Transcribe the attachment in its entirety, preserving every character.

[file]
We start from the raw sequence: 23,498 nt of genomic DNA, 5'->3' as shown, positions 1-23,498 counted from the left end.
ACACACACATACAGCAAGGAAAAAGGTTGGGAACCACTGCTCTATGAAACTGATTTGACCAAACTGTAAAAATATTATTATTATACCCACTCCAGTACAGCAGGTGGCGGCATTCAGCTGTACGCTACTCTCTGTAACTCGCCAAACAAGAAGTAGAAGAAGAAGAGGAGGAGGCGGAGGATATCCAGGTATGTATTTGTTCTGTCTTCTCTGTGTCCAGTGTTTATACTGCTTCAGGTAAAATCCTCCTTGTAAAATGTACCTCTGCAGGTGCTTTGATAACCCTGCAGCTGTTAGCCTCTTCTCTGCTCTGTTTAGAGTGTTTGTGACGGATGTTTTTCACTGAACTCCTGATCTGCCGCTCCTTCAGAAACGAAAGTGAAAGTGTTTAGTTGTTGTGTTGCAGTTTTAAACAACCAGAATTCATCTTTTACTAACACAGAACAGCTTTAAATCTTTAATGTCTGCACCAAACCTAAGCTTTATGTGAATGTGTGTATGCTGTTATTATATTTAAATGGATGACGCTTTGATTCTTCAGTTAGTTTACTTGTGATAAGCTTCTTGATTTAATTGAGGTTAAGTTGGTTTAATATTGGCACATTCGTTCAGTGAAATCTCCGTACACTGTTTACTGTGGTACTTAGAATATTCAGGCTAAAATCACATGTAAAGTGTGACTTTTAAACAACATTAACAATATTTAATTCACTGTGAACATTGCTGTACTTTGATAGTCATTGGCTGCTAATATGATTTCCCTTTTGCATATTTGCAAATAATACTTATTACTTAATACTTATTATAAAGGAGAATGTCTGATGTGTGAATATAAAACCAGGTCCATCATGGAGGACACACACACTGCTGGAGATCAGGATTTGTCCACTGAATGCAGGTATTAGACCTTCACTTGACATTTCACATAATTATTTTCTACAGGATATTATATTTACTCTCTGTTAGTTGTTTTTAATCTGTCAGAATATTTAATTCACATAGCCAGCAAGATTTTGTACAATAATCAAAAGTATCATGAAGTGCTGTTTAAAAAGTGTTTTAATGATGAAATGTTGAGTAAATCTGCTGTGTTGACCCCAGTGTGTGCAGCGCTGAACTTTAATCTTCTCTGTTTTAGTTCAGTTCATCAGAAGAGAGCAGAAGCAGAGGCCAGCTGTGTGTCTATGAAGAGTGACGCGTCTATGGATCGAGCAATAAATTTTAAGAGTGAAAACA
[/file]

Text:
We start from the raw sequence: 23,498 nt of genomic DNA, 5'->3' as shown, positions 1-23,498 counted from the left end.
ACACACACATACAGCAAGGAAAAAGGTTGGGAACCACTGCTCTATGAAACTGATTTGACCAAACTGTAAAAATATTATTATTATACCCACTCCAGTACAGCAGGTGGCGGCATTCAGCTGTACGCTACTCTCTGTAACTCGCCAAACAAGAAGTAGAAGAAGAAGAGGAGGAGGCGGAGGATATCCAGGTATGTATTTGTTCTGTCTTCTCTGTGTCCAGTGTTTATACTGCTTCAGGTAAAATCCTCCTTGTAAAATGTACCTCTGCAGGTGCTTTGATAACCCTGCAGCTGTTAGCCTCTTCTCTGCTCTGTTTAGAGTGTTTGTGACGGATGTTTTTCACTGAACTCCTGATCTGCCGCTCCTTCAGAAACGAAAGTGAAAGTGTTTAGTTGTTGTGTTGCAGTTTTAAACAACCAGAATTCATCTTTTACTAACACAGAACAGCTTTAAATCTTTAATGTCTGCACCAAACCTAAGCTTTATGTGAATGTGTGTATGCTGTTATTATATTTAAATGGATGACGCTTTGATTCTTCAGTTAGTTTACTTGTGATAAGCTTCTTGATTTAATTGAGGTTAAGTTGGTTTAATATTGGCACATTCGTTCAGTGAAATCTCCGTACACTGTTTACTGTGGTACTTAGAATATTCAGGCTAAAATCACATGTAAAGTGTGACTTTTAAACAACATTAACAATATTTAATTCACTGTGAACATTGCTGTACTTTGATAGTCATTGGCTGCTAATATGATTTCCCTTTTGCATATTTGCAAATAATACTTATTACTTAATACTTATTATAAAGGAGAATGTCTGATGTGTGAATATAAAACCAGGTCCATCATGGAGGACACACACACTGCTGGAGATCAGGATTTGTCCACTGAATGCAGGTATTAGACCTTCACTTGACATTTCACATAATTATTTTCTACAGGATATTATATTTACTCTCTGTTAGTTGTTTTTAATCTGTCAGAATATTTAATTCACATAGCCAGCAAGATTTTGTACAATAATCAAAAGTATCATGAAGTGCTGTTTAAAAAGTGTTTTAATGATGAAATGTTGAGTAAATCTGCTGTGTTGACCCCAGTGTGTGCAGCGCTGAACTTTAATCTTCTCTGTTTTAGTTCAGTTCATCAGAAGAGAGCAGAAGCAGAGGCCAGCTGTGTGTCTATGAAGAGTGACGCGTCTATGGATCGAGCAATAAATTTTAAGAGTGAAAACA